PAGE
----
Expecting parents and new parents frequently have many discussions about the futures of their children. It can be exciting to choose the name of a baby. Dreaming about high school graduation, college and the opportunities for the future are exciting times. There are other topics expecting parents and new parents struggle with. Potential changes to work schedules, managing and financing day care and adjusting the household budget to provide for a new child are common concerns.
Published in the Ferndale Patch
By Mera McKenna (Patch Staff) - January 24, 2017 4:00 pm ET
Many people delay writing a will. Perhaps it's due to fear of the unknown, or anxiety at the thought of the end of life. It's understandable. You may have thought about what you'd like to happen when you die, but you're afraid to put it in writing because it feels too serious or final. Even if you're middle-aged, you might still be putting it off. Isn't estate planning for "old people"?
In past generations, family members, fiduciaries and other individuals often had to scour through safe-deposit boxes, desks and boxes to gather documents and photos left behind by a loved one. As our culture continues to move further away from paper toward a paperless society, more and more assets and memories are stored in the cloud. Our digital lifestyle has made it vital for individuals to address digital assets in estate planning documents, such as a will and powers of attorney.
When most people hear the phrase "estate plan," they usually associate the task of allocating assets, assigning executors and beneficiaries, and establishing trusts to elderly folks with money. What is actually the case is that most individuals who have assets benefit from developing an estate plan. In the past, drawing up a list of assets and property could involve cars, sentimental items, a house or money saved in a banking account.
Unmarried couples who live together in Michigan face a unique set of legal matters related to estate and probate planning. Couples who live together but aren't married may be doing so for a variety of reasons. Usually, these types of couples are younger and do not believe in the institution of marriage, or they are elderly and have a more platonic, financially-centered relationship.
No matter how much we try, we cannot predict the future. The best we can do is to prepare for it. If you are at any point unable to manage your assets and affairs, you will want someone in charge of all of these things whom you have chosen and that you know has your best interests in mind. When someone is in the position of legally making decisions on behalf of another, they are known as having power of attorney.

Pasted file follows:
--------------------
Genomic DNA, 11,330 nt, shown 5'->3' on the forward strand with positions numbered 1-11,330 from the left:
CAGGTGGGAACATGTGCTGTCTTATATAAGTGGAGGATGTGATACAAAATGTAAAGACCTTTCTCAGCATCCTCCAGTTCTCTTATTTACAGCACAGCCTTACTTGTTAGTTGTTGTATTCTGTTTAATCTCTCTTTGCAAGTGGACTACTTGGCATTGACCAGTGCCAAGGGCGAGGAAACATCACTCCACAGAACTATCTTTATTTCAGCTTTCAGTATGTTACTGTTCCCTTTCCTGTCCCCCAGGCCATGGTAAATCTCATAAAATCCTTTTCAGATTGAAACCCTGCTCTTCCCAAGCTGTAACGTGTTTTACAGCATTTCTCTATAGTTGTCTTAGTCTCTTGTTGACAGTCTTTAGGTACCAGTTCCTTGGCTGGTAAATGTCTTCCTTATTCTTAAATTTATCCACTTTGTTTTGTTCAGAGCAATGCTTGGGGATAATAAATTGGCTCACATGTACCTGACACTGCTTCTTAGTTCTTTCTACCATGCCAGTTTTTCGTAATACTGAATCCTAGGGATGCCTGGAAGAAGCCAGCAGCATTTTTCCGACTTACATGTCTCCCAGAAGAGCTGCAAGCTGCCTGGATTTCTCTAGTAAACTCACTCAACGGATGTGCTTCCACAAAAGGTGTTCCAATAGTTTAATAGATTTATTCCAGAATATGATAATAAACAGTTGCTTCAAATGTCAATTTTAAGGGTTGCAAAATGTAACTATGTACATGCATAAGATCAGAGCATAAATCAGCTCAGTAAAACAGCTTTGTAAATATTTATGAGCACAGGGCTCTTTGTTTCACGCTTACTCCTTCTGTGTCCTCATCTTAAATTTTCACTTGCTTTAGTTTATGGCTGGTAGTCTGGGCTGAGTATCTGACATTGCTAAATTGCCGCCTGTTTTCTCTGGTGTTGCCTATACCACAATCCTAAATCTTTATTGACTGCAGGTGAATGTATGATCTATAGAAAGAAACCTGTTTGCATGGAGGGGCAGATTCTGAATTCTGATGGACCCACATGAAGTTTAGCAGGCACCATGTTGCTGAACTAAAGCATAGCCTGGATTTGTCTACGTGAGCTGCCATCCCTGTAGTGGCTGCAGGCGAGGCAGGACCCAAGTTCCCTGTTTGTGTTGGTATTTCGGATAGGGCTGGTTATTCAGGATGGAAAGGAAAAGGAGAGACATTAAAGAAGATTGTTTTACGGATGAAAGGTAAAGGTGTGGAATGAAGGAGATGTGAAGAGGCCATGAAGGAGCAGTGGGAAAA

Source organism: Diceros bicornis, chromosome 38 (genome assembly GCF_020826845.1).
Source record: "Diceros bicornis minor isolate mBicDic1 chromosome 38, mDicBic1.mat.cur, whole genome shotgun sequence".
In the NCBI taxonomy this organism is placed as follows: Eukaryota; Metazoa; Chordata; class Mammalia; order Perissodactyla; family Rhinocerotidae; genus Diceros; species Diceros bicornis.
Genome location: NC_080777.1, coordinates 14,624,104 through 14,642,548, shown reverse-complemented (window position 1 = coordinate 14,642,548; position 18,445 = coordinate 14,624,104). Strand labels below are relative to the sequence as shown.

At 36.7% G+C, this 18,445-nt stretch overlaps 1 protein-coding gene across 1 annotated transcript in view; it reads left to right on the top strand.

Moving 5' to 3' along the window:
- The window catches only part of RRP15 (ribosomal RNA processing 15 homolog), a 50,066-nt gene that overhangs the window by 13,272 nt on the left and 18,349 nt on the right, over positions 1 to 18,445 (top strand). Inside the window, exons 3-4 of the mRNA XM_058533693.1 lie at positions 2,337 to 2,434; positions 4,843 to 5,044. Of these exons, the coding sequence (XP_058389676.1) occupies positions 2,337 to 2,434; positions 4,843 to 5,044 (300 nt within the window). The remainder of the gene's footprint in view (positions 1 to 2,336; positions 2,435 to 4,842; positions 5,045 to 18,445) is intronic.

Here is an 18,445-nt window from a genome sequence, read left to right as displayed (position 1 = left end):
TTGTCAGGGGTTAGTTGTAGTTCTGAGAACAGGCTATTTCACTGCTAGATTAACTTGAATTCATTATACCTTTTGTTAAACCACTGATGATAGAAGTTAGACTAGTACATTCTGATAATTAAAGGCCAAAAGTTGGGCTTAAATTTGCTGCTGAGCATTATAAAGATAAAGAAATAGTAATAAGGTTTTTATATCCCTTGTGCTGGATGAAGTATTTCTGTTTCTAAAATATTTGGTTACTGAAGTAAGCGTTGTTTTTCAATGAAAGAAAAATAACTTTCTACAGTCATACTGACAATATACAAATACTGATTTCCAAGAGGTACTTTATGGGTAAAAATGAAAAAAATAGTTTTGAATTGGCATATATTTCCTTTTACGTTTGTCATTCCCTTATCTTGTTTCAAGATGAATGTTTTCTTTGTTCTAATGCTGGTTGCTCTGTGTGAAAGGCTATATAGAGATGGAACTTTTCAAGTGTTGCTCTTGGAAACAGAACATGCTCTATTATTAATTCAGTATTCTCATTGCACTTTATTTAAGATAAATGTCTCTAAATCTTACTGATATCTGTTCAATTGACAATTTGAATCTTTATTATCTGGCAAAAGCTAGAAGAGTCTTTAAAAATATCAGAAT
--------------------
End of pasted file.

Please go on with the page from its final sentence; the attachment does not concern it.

In this digital age, our values have shifted to incorporate digital assets on a level similar to our personal belongings and assets. Accordingly, estate planning and its practices have changed to include these assets. Your digital footprint and memories are not only valuable to you but also your loved ones. We make great efforts to use, share and protect our online photos, files and data while we are alive, but what happens to them after we become incapacitated or die? Howard Collens helped to pass legislation in Michigan that provides guidance and allows you to address the handling of your digital assets within your estate plan. The Michigan Fiduciary Access to Digital Assets Act provides a method for you to grant authority to an agent under a power of attorney, a personal representative under a last will and testament, a trustee under a trust or a guardian or conservator through the probate court for access to social media, online accounts and email. You may also restrict access to digital assets through your estate plan. Galloway and Collens, PLLC is proud to have Howard Collens featured in a recent Lawyers Weekly article, "Include 'digital assets' in estate planning," addressing these concerns. If you would like to learn more on how to grant or restrict access to your digital assets, please follow the link below to read the Lawyers Weekly article.
While it is important for everyone to outline exactly what their wishes are for their assets and minor children, it is particularly important for single parents to ensure no stone goes unturned when legally outlining what their wishes are in the event of their passing. Michigan parents who are raising children on their own must take steps to create a comprehensive estate plan. The fate of assets is on the line, and, more importantly, the fates of any minor children are on the line also.
Business creators work tirelessly to ensure success, but that may all be in vain if proper provisions are not in place to protect the business later on. An appropriate estate plan covers both personal and business interests. Michigan business owners can benefit from creating an estate plan specifically for the business they have worked to see successful.